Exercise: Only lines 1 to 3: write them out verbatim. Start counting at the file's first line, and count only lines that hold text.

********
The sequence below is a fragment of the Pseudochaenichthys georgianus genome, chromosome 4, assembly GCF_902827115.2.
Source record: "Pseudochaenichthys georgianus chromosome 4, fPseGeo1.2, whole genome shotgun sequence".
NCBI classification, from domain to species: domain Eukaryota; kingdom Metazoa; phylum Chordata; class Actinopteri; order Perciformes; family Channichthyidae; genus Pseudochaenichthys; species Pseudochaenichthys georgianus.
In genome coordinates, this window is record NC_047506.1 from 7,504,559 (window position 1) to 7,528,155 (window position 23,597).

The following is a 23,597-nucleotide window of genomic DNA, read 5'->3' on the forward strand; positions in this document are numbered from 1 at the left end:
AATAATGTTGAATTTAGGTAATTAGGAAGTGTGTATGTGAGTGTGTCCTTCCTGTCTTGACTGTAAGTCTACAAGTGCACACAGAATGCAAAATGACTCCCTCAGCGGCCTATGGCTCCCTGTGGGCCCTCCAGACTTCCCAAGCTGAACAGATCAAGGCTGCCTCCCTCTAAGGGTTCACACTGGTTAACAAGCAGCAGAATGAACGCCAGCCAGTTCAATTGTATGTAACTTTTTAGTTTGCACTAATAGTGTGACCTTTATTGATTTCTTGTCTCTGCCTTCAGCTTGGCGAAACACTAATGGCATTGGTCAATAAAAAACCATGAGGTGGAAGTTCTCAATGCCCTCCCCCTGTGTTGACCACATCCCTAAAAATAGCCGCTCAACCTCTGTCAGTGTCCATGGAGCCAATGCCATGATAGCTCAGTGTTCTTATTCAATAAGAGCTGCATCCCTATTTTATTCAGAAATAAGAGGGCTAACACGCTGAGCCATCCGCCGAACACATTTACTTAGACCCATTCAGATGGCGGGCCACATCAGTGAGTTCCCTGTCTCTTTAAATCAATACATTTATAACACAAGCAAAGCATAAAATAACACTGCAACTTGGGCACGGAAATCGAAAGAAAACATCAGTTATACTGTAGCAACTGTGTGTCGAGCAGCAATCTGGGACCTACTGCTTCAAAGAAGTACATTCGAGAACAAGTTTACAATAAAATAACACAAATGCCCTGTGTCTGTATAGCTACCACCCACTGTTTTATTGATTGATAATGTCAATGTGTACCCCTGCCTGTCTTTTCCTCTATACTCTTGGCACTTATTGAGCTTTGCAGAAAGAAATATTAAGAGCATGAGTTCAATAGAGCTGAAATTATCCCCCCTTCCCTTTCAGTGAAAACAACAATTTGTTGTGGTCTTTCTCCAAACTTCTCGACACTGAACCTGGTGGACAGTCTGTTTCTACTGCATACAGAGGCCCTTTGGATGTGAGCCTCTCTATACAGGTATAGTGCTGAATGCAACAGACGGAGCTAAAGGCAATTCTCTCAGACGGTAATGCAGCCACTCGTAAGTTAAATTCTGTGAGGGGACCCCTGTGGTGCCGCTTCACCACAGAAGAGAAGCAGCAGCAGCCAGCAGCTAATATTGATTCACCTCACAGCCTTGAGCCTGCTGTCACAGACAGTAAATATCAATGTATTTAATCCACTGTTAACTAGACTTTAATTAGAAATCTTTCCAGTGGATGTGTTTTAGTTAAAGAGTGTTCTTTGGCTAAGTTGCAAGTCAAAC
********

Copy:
The sequence below is a fragment of the Pseudochaenichthys georgianus genome, chromosome 4, assembly GCF_902827115.2.
Source record: "Pseudochaenichthys georgianus chromosome 4, fPseGeo1.2, whole genome shotgun sequence".
NCBI classification, from domain to species: domain Eukaryota; kingdom Metazoa; phylum Chordata; class Actinopteri; order Perciformes; family Channichthyidae; genus Pseudochaenichthys; species Pseudochaenichthys georgianus.